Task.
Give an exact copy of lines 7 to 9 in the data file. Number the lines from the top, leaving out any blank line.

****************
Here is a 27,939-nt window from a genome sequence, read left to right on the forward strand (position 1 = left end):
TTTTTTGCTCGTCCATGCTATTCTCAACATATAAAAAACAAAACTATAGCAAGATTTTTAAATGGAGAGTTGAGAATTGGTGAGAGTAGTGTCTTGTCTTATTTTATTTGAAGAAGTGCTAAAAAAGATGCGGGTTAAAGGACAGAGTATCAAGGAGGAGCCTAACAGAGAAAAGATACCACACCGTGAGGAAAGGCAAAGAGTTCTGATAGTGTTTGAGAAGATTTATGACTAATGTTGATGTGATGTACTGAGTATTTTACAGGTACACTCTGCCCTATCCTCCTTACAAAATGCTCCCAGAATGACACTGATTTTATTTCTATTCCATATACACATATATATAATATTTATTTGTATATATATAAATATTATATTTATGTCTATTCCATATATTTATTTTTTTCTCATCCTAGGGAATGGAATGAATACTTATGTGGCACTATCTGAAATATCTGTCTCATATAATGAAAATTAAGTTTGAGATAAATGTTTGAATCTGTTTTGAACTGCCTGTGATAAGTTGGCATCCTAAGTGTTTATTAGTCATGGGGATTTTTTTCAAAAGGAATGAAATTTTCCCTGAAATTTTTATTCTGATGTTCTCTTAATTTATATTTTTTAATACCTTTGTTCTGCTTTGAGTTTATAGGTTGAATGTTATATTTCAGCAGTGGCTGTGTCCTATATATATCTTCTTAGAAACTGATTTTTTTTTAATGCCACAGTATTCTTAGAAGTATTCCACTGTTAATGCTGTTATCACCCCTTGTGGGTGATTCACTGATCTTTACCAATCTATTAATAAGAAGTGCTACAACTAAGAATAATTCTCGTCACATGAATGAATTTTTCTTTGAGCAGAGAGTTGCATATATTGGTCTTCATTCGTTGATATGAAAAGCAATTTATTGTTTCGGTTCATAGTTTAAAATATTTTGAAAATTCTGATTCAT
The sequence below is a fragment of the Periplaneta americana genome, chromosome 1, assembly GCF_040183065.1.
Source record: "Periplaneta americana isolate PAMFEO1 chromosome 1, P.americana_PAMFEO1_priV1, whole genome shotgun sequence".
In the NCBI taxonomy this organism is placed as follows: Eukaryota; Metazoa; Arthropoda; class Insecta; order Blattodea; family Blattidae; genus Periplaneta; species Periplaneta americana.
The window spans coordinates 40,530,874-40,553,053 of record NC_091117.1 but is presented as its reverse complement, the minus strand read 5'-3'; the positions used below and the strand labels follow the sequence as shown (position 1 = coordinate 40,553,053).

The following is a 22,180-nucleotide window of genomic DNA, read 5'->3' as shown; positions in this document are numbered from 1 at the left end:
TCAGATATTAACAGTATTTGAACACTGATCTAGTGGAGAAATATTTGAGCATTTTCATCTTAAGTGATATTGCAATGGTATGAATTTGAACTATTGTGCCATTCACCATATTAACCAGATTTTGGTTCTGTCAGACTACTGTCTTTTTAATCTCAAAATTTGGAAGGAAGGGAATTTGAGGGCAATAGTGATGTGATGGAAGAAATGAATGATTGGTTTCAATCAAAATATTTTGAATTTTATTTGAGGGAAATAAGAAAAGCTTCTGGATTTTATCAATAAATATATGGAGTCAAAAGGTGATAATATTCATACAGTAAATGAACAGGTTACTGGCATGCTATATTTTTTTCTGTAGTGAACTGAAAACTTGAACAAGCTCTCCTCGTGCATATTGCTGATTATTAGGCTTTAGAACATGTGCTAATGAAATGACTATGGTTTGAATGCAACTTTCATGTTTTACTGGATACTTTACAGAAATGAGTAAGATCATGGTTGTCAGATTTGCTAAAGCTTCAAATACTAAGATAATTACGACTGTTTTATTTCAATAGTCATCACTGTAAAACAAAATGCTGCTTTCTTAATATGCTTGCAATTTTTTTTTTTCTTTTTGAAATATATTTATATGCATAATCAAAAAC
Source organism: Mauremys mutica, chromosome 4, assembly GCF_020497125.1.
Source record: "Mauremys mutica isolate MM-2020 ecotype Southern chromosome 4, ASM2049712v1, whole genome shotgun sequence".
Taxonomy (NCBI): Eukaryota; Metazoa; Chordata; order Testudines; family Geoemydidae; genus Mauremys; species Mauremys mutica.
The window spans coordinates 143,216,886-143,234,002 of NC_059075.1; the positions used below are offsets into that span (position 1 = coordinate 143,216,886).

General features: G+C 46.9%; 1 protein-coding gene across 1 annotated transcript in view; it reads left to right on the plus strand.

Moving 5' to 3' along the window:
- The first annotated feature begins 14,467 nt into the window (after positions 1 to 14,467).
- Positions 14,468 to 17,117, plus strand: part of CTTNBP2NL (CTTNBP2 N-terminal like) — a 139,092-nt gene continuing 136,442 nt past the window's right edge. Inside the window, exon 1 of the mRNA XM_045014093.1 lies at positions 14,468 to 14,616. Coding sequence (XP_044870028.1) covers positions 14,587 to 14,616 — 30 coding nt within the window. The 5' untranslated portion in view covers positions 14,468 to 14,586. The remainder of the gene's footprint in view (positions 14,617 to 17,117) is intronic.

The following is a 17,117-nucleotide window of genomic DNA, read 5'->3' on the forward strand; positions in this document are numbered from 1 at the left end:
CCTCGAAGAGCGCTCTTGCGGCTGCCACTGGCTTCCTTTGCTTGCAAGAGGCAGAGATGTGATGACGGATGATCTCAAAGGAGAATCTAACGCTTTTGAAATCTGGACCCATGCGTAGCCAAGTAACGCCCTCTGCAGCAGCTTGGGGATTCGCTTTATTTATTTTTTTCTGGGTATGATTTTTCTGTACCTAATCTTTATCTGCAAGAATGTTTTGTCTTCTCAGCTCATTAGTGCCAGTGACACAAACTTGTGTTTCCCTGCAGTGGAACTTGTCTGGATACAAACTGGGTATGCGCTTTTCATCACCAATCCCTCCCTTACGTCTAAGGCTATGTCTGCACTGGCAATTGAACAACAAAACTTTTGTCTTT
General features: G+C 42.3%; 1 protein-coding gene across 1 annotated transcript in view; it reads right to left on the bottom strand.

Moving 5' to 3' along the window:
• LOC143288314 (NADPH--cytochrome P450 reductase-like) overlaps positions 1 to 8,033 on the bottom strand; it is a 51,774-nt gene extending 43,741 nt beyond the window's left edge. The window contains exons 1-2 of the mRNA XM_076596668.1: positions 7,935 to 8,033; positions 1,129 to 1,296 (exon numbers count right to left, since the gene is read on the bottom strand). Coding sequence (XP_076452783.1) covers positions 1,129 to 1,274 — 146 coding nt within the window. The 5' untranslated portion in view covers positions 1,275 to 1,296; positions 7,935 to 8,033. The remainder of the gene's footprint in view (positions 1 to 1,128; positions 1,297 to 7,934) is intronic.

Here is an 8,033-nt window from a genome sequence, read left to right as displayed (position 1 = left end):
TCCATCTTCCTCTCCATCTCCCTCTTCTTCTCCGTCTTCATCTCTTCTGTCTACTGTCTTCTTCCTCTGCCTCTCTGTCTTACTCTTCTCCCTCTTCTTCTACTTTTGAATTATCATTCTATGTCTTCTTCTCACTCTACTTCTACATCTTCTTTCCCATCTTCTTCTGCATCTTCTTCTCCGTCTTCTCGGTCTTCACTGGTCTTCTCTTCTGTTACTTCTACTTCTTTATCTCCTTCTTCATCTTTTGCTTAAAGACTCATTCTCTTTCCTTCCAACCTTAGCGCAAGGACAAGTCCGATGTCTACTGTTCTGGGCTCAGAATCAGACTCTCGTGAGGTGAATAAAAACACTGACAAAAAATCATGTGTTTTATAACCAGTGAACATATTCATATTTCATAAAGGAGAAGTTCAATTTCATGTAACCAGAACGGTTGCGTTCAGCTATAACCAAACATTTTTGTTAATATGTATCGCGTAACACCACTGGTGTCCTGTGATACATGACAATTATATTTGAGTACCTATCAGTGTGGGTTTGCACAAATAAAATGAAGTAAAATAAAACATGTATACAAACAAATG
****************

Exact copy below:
The following is a 22,180-nucleotide window of genomic DNA, read 5'->3' as shown; positions in this document are numbered from 1 at the left end:
TCAGATATTAACAGTATTTGAACACTGATCTAGTGGAGAAATATTTGAGCATTTTCATCTTAAGTGATATTGCAATGGTATGAATTTGAACTATTGTGCCATTCACCATATTAACCAGATTTTGGTTCTGTCAGACTACTGTCTTTTTAATCTCAAAATTTGGAAGGAAGGGAATTTGAGGGCAATAGTGATGTGATGGAAGAAATGAATGATTGGTTTCAATCAAAATATTTTGAATTTTATTTGAGGGAAATAAGAAAAGCTTCTGGATTTTATCAATAAATATATGGAGTCAAAAGGTGATAATATTCATACAGTAAATGAACAGGTTACTGGCATGCTATATTTTTTTCTGTAGTGAACTGAAAACTTGAACAAGCTCTCCTCGTGCATATTGCTGATTATTAGGCTTTAGAACATGTGCTAATGAAATGACTATGGTTTGAATGCAACTTTCATGTTTTACTGGATACTTTACAGAAATGAGTAAGATCATGGTTGTCAGATTTGCTAAAGCTTCAAATACTAAGATAATTACGACTGTTTTATTTCAATAGTCATCACTGTAAAACAAAATGCTGCTTTCTTAATATGCTTGCAATTTTTTTTTTTCTTTTTGAAATATATTTATATGCATAATCAAAAAC
Source organism: Mauremys mutica, chromosome 4, assembly GCF_020497125.1.